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HH: One of the books he’s written, the War Made New: Technology Warfare In the Course of History – 1500 To Today, figures in my next question, Max. We always talk about how the enemy has learned, and that they’ve developed different tactics, and the projectiles used, and the i.e.d’s have changed. But given your focus in your most recent book, how is the American and broader coalition forces adapting to this warfare? Have you seen that change in how we have been fighting this?
MB: Absolutely. I mean, you see a huge change, just in the last few months, where there’s been a major change in strategy since the time that General Petraeus took over from General Casey as the supreme coalition commander in Iraq, whereas under General Casey, the strategy was basically transition first. Our top priority was simply handing over battle space to the Iraqis, and hoping that they could carry on the fight themselves. And unfortunately, that strategy didn’t work very well last year. It allowed civil war to break out in Baghdad, and start to spread elsewhere. The strategy we’re adopting now is very different, which is A) to put more troops into Baghdad and some other parts of Iraq, but also to deploy them differently, to get them off of their giant forward operating bases, where they’re miles removed from the fight, and get them living in smaller outposts in joint security stations, where they can get to know the populace, and practice population security, this essential tenet of counterinsurgency warfare that we have not been practicing before. So this is a huge, huge change from what we were doing before, and it’s going to take a little while for it to bear fruit, and we have to be patient. But you know, I can’t believe all these news accounts, and all these politicians who are saying that the surge has failed, when the surge hasn’t even been implemented yet. Only three out of the five extra brigades that are supposed to be in Iraq are there yet. The other two won’t arrive until June, and it’s going to take months after that for them to get on the streets, and to practice their tactics. And I think that as they do that, they will be successful, but we have to give them the time and the patience to execute this new strategy.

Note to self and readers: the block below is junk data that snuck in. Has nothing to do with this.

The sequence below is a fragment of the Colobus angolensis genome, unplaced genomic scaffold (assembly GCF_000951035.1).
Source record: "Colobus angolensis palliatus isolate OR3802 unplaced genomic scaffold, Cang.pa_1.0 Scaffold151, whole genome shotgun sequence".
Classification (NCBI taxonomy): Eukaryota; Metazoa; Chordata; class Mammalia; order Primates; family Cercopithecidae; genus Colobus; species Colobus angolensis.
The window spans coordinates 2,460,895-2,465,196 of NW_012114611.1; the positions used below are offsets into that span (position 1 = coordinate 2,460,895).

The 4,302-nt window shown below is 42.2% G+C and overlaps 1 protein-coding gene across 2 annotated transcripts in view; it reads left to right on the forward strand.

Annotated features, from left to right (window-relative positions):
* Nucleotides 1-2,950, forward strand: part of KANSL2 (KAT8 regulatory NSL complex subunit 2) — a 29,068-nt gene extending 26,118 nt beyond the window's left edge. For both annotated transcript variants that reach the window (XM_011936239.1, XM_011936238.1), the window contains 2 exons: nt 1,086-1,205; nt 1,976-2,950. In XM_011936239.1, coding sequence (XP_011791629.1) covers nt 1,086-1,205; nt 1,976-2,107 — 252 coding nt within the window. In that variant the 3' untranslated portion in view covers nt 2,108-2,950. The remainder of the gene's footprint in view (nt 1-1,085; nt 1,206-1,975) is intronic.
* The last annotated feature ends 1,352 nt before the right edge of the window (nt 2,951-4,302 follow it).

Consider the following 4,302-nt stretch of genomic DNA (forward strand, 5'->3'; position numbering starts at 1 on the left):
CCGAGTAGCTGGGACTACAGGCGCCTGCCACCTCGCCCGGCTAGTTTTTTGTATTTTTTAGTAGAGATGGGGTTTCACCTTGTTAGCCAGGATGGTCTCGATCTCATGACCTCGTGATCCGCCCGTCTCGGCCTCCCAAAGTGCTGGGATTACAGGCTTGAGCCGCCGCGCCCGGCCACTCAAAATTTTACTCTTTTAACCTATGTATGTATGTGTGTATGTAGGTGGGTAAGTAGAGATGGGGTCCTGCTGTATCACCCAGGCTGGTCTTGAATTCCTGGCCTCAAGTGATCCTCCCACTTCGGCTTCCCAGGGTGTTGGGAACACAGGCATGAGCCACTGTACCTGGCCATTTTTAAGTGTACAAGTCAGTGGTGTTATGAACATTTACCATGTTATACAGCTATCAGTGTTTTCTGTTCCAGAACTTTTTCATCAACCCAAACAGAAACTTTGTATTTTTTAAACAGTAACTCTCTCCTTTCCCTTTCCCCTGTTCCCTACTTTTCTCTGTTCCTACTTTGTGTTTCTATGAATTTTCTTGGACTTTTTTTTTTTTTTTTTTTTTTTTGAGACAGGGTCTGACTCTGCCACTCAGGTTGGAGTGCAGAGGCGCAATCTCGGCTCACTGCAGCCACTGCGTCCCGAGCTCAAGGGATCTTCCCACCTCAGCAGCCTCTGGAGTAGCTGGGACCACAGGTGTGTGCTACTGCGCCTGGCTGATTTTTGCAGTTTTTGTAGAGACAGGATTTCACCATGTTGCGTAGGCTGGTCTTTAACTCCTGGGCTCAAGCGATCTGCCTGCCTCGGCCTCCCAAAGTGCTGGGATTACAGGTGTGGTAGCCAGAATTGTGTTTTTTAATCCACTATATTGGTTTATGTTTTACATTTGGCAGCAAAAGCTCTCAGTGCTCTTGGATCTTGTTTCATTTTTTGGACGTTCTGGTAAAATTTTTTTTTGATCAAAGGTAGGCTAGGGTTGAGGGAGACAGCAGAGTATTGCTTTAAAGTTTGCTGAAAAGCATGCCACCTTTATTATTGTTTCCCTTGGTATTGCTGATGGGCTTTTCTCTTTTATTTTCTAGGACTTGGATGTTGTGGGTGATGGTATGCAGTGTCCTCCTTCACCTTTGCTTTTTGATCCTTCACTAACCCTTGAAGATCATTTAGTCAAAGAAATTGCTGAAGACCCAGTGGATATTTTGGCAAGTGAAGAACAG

HH: Now my next question is really a political question, but it goes to the comprehensive section of your article in the Weekly Standard about the turn from the Abizaid/Casey strategy to the Petraeus strategy, or Petraeus/Mattis strategy if you want to call it that, and that is did Bush impose the strategy on Abizaid and Casey? Or did he and Rumsfeld ask them, and accept their idea of the best approach. Both great men, great warriors, great American servants, but where did that strategy come from, Max Boot?
MB: I think the strategy sincerely came from General Abizaid and General Casey. I think President Bush was clear all along that he would take the best military advice that he could get, and that was the advice that he was taking, and it was a well intentioned strategy, it was the light footprint approach that Rumsfeld was in favor of, that Abizaid and Casey were in favor of, which basically thought that the less we did, the better, and the more the Iraqis would step forward to take control of their own affairs. That was a perfectly reasonable strategy, but it simply failed, and we know it failed, and so it was time to try something different. And you know, frankly, I wish President Bush had tried a different approach earlier, because I think it had been apparent earlier that that strategy wasn’t working, but better late than never, and finally, he decided to change his defense secretary, to change his commanders on the ground, to try something different, and that’s what we’re doing now, and I think it’s incredibly important that we give General Petraeus and his team a chance to at least try to be successful, and to show what they can do over the course of at least a year or more without reaching to any premature conclusions about how the new strategy will work out.
HH: Well, far be it for me to play Max Perkins to Max Boot, but I would love sometime to read your assessment of how a president in this age, and in this war, what degree of intrusion has to occur between the political leadership and the military leadership, because of course, Johnson was too much, Lincoln was too little, you know, it’s hard to do the Goldilocks thing here, Max Boot. As you look back at Bush, has he been too passive in this?
MB: I think he has been too passive, and this struck me in an Oval Office meeting that I and a few other writers had with him back in last fall, where he kept talking about all the mistakes that Lyndon Johnson made, and what he basically took away from the Vietnam War was that presidents should not micromanage the fight. And okay, there’s some truth to that, but that, you know, presidents also have to make sure that they’re getting the best strategy and the best generals. And if their generals are not implementing a successful strategy, they have to be willing to change. And I think President Bush finally woke up to the need to do that sometime around last fall, but I wish he’d done it a little bit earlier, because if we’d change courses earlier, I think it would have been easier to make greater progress. But even now, I don’t think that the war is lost by any stretch of the imagination. I think there is still a decent chance that we can salvage a good outcome in Iraq, if we just stick with the strategy that we’re implementing now.